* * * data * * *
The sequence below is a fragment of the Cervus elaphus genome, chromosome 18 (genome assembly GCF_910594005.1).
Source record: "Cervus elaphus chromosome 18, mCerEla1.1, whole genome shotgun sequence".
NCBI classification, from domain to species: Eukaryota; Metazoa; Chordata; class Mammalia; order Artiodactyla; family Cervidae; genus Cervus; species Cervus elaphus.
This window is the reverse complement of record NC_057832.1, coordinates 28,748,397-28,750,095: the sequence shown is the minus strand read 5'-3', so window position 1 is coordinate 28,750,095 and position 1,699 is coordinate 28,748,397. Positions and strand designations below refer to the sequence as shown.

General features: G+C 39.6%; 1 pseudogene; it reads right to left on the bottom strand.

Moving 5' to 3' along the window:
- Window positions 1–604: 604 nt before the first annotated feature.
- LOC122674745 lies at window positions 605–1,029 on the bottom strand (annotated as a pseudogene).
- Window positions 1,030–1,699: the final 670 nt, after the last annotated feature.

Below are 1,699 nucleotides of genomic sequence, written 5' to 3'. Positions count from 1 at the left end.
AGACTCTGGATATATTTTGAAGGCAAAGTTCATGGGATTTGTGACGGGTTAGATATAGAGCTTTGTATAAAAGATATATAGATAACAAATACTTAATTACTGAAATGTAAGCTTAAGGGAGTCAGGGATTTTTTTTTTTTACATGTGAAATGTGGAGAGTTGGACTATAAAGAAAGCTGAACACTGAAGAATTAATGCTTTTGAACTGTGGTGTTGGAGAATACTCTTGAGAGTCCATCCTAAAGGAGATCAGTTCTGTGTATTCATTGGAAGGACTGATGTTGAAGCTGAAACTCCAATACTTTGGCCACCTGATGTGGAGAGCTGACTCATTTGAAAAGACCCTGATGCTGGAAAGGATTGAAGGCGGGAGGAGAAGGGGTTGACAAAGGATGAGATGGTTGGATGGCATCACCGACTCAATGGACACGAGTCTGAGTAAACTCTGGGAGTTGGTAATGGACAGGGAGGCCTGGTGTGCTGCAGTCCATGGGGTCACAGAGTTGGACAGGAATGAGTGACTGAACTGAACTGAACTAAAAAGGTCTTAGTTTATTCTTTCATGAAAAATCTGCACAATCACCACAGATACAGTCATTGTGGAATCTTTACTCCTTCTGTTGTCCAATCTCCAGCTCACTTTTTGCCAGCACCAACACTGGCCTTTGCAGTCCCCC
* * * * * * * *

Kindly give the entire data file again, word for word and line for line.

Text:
The sequence below is a fragment of the Cervus elaphus genome, chromosome 18 (genome assembly GCF_910594005.1).
Source record: "Cervus elaphus chromosome 18, mCerEla1.1, whole genome shotgun sequence".
NCBI classification, from domain to species: Eukaryota; Metazoa; Chordata; class Mammalia; order Artiodactyla; family Cervidae; genus Cervus; species Cervus elaphus.
This window is the reverse complement of record NC_057832.1, coordinates 28,748,397-28,750,095: the sequence shown is the minus strand read 5'-3', so window position 1 is coordinate 28,750,095 and position 1,699 is coordinate 28,748,397. Positions and strand designations below refer to the sequence as shown.

General features: G+C 39.6%; 1 pseudogene; it reads right to left on the bottom strand.

Moving 5' to 3' along the window:
- Window positions 1–604: 604 nt before the first annotated feature.
- LOC122674745 lies at window positions 605–1,029 on the bottom strand (annotated as a pseudogene).
- Window positions 1,030–1,699: the final 670 nt, after the last annotated feature.

Below are 1,699 nucleotides of genomic sequence, written 5' to 3'. Positions count from 1 at the left end.
AGACTCTGGATATATTTTGAAGGCAAAGTTCATGGGATTTGTGACGGGTTAGATATAGAGCTTTGTATAAAAGATATATAGATAACAAATACTTAATTACTGAAATGTAAGCTTAAGGGAGTCAGGGATTTTTTTTTTTTACATGTGAAATGTGGAGAGTTGGACTATAAAGAAAGCTGAACACTGAAGAATTAATGCTTTTGAACTGTGGTGTTGGAGAATACTCTTGAGAGTCCATCCTAAAGGAGATCAGTTCTGTGTATTCATTGGAAGGACTGATGTTGAAGCTGAAACTCCAATACTTTGGCCACCTGATGTGGAGAGCTGACTCATTTGAAAAGACCCTGATGCTGGAAAGGATTGAAGGCGGGAGGAGAAGGGGTTGACAAAGGATGAGATGGTTGGATGGCATCACCGACTCAATGGACACGAGTCTGAGTAAACTCTGGGAGTTGGTAATGGACAGGGAGGCCTGGTGTGCTGCAGTCCATGGGGTCACAGAGTTGGACAGGAATGAGTGACTGAACTGAACTGAACTAAAAAGGTCTTAGTTTATTCTTTCATGAAAAATCTGCACAATCACCACAGATACAGTCATTGTGGAATCTTTACTCCTTCTGTTGTCCAATCTCCAGCTCACTTTTTGCCAGCACCAACACTGGCCTTTGCAGTCCCCC